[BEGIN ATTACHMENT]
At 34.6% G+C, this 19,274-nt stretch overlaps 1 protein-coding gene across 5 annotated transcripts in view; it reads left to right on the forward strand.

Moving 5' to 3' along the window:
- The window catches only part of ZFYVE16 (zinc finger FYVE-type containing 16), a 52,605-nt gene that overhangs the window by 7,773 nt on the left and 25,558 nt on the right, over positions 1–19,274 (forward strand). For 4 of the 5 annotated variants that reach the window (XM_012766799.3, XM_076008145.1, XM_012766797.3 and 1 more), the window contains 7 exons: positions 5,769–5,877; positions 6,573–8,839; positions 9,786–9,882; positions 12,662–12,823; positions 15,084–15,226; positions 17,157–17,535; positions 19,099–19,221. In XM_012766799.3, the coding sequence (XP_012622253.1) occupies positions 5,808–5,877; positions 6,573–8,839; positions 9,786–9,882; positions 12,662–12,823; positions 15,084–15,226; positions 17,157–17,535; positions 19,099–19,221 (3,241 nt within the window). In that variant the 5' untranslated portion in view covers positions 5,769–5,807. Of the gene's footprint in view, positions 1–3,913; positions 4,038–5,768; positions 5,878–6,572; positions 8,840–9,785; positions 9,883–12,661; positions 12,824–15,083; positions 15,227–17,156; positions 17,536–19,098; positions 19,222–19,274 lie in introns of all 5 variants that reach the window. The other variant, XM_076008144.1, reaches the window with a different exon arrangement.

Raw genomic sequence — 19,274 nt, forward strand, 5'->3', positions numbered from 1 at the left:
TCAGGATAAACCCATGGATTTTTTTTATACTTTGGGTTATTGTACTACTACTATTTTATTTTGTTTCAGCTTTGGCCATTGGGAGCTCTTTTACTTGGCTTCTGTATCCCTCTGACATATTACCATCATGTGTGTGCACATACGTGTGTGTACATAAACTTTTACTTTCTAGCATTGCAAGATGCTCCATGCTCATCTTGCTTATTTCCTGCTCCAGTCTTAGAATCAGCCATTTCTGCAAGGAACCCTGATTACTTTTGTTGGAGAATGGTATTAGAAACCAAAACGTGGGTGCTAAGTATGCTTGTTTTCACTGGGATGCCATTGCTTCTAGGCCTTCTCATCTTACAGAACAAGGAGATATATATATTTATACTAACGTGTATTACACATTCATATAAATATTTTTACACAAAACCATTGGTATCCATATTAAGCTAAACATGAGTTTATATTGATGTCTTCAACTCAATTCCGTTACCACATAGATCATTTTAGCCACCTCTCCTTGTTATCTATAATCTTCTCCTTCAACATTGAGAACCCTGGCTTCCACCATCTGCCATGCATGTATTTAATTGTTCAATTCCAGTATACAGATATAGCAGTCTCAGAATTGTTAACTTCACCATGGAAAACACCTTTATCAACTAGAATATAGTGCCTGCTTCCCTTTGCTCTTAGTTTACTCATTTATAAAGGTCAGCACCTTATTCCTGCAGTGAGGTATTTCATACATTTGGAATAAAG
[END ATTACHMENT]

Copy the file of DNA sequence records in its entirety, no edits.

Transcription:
At 34.6% G+C, this 19,274-nt stretch overlaps 1 protein-coding gene across 5 annotated transcripts in view; it reads left to right on the forward strand.

Moving 5' to 3' along the window:
- The window catches only part of ZFYVE16 (zinc finger FYVE-type containing 16), a 52,605-nt gene that overhangs the window by 7,773 nt on the left and 25,558 nt on the right, over positions 1–19,274 (forward strand). For 4 of the 5 annotated variants that reach the window (XM_012766799.3, XM_076008145.1, XM_012766797.3 and 1 more), the window contains 7 exons: positions 5,769–5,877; positions 6,573–8,839; positions 9,786–9,882; positions 12,662–12,823; positions 15,084–15,226; positions 17,157–17,535; positions 19,099–19,221. In XM_012766799.3, the coding sequence (XP_012622253.1) occupies positions 5,808–5,877; positions 6,573–8,839; positions 9,786–9,882; positions 12,662–12,823; positions 15,084–15,226; positions 17,157–17,535; positions 19,099–19,221 (3,241 nt within the window). In that variant the 5' untranslated portion in view covers positions 5,769–5,807. Of the gene's footprint in view, positions 1–3,913; positions 4,038–5,768; positions 5,878–6,572; positions 8,840–9,785; positions 9,883–12,661; positions 12,824–15,083; positions 15,227–17,156; positions 17,536–19,098; positions 19,222–19,274 lie in introns of all 5 variants that reach the window. The other variant, XM_076008144.1, reaches the window with a different exon arrangement.

Raw genomic sequence — 19,274 nt, forward strand, 5'->3', positions numbered from 1 at the left:
TCAGGATAAACCCATGGATTTTTTTTATACTTTGGGTTATTGTACTACTACTATTTTATTTTGTTTCAGCTTTGGCCATTGGGAGCTCTTTTACTTGGCTTCTGTATCCCTCTGACATATTACCATCATGTGTGTGCACATACGTGTGTGTACATAAACTTTTACTTTCTAGCATTGCAAGATGCTCCATGCTCATCTTGCTTATTTCCTGCTCCAGTCTTAGAATCAGCCATTTCTGCAAGGAACCCTGATTACTTTTGTTGGAGAATGGTATTAGAAACCAAAACGTGGGTGCTAAGTATGCTTGTTTTCACTGGGATGCCATTGCTTCTAGGCCTTCTCATCTTACAGAACAAGGAGATATATATATTTATACTAACGTGTATTACACATTCATATAAATATTTTTACACAAAACCATTGGTATCCATATTAAGCTAAACATGAGTTTATATTGATGTCTTCAACTCAATTCCGTTACCACATAGATCATTTTAGCCACCTCTCCTTGTTATCTATAATCTTCTCCTTCAACATTGAGAACCCTGGCTTCCACCATCTGCCATGCATGTATTTAATTGTTCAATTCCAGTATACAGATATAGCAGTCTCAGAATTGTTAACTTCACCATGGAAAACACCTTTATCAACTAGAATATAGTGCCTGCTTCCCTTTGCTCTTAGTTTACTCATTTATAAAGGTCAGCACCTTATTCCTGCAGTGAGGTATTTCATACATTTGGAATAAAG